Academic journal article Environment and Planning D: Society and Space

The Right to Infrastructure: A Prototype for Open Source Urbanism

Academic journal article Environment and Planning D: Society and Space

The Right to Infrastructure: A Prototype for Open Source Urbanism

Article excerpt

Abstract. This paper develops an analytical framework to place the rise of open source urbanism in context, and develops the concept of the 'right to infrastructure' as expressive of new ecologies of urban relations that have come into being. It describes, first, a genealogy for open source technology, focusing in particular on how open source urban hardware projects may challenge urban theory. It moves then to describe in detail various dimensions and implications of an open source infrastructural project in Madrid. In all, the paper analyses three challenges that the development of open source urban infrastructures is posing to the institutions of urban governance and property: the evolving shape and composition of urban ecologies; the technical and design challenges brought about by open source urban projects; and the social organisation of the 'right to infrastructure' as a political, active voice in urban governance. In the last instance, the right to infrastructure, I shall argue, signals the rise of the 'prototype' as an emerging figure for contemporary sociotechnical designs in and for social theory.

Keywords: open source urbanism, infrastructures, urban ecologies, urban commons, right to the city, prototypes

What would a city look like if its infrastructures were designed, built, certified, and managed by its residents? Cities worldwide are witnessing today a transformation of their infrastructural and material landscapes. In the name of 'open technology', 'open hardware', or, more broadly, 'open source urbanism', citizens are wiring the landscape of their communities with the devices, networks, or architectures that they deem worthy of local attention or concern. From community urban gardens to alternative-energy microstations or Wi-Fi networks, open source hardware projects wireframe the city with new sociotechnical relations. Such interventions in the urban fabric are transforming, and even directly challenging, the public qualities of urban space. Public spaces become technomaterial artefacts that citizens take upon themselves to service and maintain.

This paper develops an analytical stance to place the rise of open source urbanism in context. It does so by surveying, first, the genealogical and conceptual purchase of the open source movement. Next, it moves to explore the concomitances of an open source urban hardware project in the city of Madrid, developing in the process a theoretical space for the novel epistemic work that such 'prototypes' (as I shall henceforth refer to them) are seen to be doing. In brief, the argument focuses on three challenges that the development of open source urban infrastructures is posing to the institutions of urban governance and property:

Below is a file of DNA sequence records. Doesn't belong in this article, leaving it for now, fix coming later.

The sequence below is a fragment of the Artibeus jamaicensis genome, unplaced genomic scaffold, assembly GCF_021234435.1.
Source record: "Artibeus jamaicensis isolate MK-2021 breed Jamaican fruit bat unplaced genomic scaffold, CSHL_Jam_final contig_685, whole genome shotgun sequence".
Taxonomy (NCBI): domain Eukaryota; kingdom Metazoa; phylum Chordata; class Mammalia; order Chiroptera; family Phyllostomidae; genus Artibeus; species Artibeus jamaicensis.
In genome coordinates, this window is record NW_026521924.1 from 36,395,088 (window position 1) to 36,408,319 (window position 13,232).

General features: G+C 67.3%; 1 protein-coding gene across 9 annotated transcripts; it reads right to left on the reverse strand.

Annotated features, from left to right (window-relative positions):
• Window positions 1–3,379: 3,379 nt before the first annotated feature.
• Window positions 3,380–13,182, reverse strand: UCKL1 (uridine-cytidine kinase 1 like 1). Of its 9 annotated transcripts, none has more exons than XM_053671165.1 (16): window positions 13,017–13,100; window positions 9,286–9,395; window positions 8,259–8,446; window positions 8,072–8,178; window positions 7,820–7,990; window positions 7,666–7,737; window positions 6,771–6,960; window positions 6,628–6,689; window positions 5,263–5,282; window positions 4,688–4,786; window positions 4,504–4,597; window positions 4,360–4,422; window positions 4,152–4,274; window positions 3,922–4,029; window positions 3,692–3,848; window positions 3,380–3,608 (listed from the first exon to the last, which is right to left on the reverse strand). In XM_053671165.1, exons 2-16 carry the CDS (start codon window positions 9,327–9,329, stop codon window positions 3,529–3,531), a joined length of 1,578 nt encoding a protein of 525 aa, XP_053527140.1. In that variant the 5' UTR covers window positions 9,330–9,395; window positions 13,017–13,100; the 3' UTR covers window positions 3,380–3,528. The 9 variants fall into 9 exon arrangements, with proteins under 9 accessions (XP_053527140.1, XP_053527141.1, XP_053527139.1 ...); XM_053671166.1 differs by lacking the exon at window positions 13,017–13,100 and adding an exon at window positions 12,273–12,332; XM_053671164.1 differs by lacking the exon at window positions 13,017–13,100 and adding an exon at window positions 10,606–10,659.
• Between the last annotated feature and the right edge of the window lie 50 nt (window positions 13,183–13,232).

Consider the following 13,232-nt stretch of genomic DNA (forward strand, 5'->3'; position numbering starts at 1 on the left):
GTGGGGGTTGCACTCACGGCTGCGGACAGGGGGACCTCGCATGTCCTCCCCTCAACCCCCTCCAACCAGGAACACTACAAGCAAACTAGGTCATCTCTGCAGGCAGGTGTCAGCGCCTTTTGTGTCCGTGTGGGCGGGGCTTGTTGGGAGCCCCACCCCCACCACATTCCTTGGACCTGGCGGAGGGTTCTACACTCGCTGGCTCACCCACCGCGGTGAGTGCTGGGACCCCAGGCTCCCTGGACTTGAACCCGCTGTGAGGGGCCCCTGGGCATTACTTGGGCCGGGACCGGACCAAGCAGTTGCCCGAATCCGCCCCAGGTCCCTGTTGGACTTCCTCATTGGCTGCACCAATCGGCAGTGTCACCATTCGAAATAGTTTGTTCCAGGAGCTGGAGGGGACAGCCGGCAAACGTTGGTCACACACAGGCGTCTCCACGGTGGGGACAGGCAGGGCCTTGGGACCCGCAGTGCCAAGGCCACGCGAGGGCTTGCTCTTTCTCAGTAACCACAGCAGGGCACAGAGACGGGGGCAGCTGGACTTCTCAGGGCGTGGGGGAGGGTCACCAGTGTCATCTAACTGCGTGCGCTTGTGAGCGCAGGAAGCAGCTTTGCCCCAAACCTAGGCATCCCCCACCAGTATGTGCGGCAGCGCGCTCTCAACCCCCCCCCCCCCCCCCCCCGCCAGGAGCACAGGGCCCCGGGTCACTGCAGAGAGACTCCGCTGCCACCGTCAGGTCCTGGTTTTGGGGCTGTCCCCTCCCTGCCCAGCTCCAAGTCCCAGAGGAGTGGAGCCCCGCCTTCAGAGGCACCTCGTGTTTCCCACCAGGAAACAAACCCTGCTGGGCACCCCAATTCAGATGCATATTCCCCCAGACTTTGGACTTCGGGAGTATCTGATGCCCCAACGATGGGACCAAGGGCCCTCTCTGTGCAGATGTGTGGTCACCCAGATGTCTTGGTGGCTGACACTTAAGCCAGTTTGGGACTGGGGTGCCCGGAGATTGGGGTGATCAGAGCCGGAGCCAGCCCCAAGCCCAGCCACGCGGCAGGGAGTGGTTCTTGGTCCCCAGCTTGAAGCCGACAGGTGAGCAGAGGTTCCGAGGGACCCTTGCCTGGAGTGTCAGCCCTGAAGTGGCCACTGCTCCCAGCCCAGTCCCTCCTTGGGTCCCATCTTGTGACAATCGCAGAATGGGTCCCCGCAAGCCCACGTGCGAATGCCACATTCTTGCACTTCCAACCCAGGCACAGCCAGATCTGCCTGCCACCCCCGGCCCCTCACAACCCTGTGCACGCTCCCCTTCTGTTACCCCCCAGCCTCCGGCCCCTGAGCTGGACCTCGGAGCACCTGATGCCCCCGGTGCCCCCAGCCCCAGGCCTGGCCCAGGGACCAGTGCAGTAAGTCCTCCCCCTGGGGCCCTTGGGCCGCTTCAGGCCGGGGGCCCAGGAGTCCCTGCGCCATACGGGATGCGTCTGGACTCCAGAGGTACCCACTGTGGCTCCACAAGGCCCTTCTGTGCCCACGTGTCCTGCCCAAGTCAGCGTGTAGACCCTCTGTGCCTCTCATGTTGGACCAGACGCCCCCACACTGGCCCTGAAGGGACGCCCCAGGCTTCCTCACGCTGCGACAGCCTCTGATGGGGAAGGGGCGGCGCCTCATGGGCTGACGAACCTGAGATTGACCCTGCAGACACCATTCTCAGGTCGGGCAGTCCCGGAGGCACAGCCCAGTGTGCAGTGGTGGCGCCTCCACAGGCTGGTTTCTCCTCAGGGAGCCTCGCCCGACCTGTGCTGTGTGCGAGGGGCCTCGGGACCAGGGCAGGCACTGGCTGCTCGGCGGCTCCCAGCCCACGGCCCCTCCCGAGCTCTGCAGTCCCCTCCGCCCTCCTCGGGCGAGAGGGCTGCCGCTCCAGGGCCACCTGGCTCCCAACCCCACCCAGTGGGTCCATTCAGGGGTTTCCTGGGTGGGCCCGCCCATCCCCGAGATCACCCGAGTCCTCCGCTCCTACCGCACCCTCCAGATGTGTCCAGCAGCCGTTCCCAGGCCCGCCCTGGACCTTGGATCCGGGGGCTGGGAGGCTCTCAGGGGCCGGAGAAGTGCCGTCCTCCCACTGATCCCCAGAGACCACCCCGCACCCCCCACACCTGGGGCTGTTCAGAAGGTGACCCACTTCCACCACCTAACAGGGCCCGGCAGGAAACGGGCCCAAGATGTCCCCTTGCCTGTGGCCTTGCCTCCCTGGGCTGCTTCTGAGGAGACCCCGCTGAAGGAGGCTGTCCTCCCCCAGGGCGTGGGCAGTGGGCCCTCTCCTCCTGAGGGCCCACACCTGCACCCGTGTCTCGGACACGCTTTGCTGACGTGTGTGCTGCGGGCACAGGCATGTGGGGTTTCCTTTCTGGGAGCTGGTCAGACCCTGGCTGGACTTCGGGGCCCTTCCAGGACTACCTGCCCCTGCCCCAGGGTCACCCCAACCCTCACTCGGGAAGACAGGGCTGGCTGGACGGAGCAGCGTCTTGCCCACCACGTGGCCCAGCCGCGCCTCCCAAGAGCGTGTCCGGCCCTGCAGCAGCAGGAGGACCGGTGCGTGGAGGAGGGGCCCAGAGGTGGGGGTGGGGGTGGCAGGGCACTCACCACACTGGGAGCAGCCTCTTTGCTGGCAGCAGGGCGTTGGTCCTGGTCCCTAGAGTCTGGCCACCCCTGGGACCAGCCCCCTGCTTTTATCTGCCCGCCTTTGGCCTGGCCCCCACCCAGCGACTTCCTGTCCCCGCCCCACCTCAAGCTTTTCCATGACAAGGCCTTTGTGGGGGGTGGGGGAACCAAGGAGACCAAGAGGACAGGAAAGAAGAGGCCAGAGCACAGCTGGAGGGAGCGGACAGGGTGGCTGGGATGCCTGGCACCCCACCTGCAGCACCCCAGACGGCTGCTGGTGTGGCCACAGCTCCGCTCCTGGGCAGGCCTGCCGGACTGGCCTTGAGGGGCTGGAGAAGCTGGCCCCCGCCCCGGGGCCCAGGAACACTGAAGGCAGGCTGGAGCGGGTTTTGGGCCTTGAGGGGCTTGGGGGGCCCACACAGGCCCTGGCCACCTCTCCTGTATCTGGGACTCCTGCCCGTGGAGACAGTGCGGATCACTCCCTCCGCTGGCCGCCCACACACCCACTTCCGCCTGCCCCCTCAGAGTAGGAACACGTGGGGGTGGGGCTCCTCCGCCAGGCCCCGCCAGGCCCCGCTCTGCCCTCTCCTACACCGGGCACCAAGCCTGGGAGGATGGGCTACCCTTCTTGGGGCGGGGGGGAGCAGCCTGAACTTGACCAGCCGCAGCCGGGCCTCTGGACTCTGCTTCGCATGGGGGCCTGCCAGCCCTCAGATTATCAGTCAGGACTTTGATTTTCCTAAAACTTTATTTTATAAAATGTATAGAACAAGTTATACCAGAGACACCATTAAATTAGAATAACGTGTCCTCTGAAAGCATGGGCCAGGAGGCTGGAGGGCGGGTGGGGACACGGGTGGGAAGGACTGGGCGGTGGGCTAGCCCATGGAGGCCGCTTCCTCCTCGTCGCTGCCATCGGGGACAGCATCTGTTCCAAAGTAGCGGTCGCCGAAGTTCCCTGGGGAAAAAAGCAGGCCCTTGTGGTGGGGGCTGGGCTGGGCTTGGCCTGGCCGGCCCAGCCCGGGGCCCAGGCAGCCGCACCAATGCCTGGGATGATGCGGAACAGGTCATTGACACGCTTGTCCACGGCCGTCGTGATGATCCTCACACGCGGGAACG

(1) Conceptually, projects in open source urbanism are populating urban ecologies with novel--digital and material--entities and interfaces whose emergence destabilises classical regulatory distinctions on what were hitherto deemed public, private, or commercial property forms, technologies, and spaces. Who and what is urban space made up of when its equipment and infrastructures are open source?

(2) Technically, open source urban projects are built on networks of expertise and skills that traverse localised boundaries. Decentralised communities working in open source projects have to reach prior consensus over the methods, protocols, and standards to be applied. These decisions often generate new designs, techniques, and rules for certification.

(3) Politically, open source projects are transforming the stakes in and models of urban governance. In an open source project a community assumes political and expert management over its infrastructures. Such assumption by local communities of the governance of infrastructures is straining the social contract that state administrations have traditionally subscribed to as overseers of urban equipment.

Building on recent developments in social anthropology, social studies of science and technology, and urban studies, here I aim to offer an original analytical framework for the study of open source urbanism as a novel expression and assemblage of public and collective action, one which I tentatively name a 'right to infrastructure'. …

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